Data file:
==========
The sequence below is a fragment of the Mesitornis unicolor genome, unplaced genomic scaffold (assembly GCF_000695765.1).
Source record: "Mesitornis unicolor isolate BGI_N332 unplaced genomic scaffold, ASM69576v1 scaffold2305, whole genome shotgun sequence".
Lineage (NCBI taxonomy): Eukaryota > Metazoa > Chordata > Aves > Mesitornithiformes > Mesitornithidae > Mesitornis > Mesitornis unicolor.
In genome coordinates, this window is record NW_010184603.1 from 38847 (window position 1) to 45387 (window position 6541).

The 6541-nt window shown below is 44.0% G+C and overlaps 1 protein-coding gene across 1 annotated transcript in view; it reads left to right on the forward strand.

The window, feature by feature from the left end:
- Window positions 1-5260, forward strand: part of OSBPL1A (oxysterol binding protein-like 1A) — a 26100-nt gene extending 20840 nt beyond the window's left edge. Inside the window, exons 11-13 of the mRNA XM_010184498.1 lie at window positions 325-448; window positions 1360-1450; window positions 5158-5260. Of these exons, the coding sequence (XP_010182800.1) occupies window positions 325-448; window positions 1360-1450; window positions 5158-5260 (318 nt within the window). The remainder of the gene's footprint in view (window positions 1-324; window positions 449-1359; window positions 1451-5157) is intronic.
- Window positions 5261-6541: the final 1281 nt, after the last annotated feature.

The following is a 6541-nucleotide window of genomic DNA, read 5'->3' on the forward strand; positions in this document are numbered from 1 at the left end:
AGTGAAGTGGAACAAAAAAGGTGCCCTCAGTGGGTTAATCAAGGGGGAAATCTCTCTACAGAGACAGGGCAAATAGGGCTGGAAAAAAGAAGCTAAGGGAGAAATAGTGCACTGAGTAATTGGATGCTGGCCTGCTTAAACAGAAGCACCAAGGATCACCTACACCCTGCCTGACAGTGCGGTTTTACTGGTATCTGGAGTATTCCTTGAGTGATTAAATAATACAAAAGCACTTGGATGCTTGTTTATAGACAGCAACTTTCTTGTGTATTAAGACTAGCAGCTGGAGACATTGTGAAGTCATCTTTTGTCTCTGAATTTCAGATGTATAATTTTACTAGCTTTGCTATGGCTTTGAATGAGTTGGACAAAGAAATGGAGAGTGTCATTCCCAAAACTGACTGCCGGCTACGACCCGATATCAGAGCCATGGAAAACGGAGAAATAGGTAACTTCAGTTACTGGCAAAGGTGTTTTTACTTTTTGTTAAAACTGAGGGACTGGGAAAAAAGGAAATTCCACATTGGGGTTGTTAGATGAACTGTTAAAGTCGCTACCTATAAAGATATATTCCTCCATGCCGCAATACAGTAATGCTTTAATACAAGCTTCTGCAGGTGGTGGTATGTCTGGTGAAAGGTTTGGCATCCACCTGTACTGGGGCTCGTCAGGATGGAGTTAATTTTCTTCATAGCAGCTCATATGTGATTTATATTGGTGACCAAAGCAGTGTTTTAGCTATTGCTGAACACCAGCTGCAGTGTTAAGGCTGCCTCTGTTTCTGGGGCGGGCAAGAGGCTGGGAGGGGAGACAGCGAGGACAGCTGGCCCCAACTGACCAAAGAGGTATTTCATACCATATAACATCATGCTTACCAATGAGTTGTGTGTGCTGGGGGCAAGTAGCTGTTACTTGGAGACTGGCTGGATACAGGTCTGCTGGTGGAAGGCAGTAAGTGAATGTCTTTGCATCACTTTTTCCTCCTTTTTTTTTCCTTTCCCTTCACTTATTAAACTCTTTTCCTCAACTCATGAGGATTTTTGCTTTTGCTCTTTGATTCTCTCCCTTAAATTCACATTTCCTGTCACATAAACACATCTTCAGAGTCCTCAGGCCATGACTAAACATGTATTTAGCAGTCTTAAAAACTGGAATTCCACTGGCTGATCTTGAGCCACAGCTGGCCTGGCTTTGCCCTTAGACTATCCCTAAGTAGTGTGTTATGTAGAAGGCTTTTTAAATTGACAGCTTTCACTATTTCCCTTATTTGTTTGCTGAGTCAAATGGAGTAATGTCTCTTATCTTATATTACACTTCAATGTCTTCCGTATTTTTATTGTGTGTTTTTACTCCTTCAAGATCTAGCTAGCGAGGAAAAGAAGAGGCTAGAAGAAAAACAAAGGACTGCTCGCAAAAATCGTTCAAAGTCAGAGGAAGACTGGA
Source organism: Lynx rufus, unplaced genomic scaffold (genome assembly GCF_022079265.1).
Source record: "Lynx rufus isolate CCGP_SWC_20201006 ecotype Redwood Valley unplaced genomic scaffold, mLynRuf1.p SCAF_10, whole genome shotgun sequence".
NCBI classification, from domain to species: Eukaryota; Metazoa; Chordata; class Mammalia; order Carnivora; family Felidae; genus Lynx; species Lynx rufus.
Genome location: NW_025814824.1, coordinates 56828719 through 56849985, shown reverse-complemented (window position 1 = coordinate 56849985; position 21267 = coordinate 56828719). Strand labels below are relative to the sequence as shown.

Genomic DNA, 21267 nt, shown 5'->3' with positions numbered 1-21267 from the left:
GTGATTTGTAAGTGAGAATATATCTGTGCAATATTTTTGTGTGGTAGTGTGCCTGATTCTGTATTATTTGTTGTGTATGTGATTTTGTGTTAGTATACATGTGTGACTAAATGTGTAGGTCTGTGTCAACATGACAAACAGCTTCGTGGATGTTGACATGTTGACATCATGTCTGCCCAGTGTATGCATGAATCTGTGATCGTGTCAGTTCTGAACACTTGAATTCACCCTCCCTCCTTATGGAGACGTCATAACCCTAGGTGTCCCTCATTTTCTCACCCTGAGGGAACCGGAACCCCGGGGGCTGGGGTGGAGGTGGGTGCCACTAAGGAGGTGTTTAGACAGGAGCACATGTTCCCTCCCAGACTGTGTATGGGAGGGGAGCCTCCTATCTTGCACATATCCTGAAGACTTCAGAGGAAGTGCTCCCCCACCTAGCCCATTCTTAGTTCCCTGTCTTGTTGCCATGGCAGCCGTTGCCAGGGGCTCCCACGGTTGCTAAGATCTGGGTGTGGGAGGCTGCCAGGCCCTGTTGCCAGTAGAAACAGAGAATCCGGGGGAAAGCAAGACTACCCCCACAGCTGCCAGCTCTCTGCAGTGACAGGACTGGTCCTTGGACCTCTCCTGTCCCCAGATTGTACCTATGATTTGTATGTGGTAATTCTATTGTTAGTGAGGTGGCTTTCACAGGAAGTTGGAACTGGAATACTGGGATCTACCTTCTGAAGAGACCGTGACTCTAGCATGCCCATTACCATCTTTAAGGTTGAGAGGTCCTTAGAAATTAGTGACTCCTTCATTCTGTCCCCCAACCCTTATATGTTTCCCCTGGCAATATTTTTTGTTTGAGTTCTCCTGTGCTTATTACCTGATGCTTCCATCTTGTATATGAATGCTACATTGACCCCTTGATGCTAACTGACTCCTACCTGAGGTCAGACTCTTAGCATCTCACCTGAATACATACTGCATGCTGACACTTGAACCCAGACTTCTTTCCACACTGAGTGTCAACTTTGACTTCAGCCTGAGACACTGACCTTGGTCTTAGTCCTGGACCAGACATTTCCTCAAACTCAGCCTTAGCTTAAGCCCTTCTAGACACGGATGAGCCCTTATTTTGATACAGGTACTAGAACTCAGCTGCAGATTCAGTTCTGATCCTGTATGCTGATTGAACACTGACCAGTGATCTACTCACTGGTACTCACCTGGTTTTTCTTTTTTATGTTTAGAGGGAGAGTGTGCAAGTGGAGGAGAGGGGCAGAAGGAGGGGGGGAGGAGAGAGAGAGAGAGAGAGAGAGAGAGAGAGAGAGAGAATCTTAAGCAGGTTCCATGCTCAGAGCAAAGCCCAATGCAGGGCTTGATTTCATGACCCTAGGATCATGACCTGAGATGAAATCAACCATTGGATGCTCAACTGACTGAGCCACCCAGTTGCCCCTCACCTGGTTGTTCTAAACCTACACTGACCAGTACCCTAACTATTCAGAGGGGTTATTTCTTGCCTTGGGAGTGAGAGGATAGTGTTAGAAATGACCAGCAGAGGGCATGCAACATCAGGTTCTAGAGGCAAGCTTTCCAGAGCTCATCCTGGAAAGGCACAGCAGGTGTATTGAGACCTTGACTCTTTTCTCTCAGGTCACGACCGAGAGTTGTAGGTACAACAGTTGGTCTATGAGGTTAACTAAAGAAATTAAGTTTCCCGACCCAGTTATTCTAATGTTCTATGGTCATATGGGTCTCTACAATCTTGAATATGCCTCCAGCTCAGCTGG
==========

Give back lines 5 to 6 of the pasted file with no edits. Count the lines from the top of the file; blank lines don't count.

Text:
The 6541-nt window shown below is 44.0% G+C and overlaps 1 protein-coding gene across 1 annotated transcript in view; it reads left to right on the forward strand.

The window, feature by feature from the left end: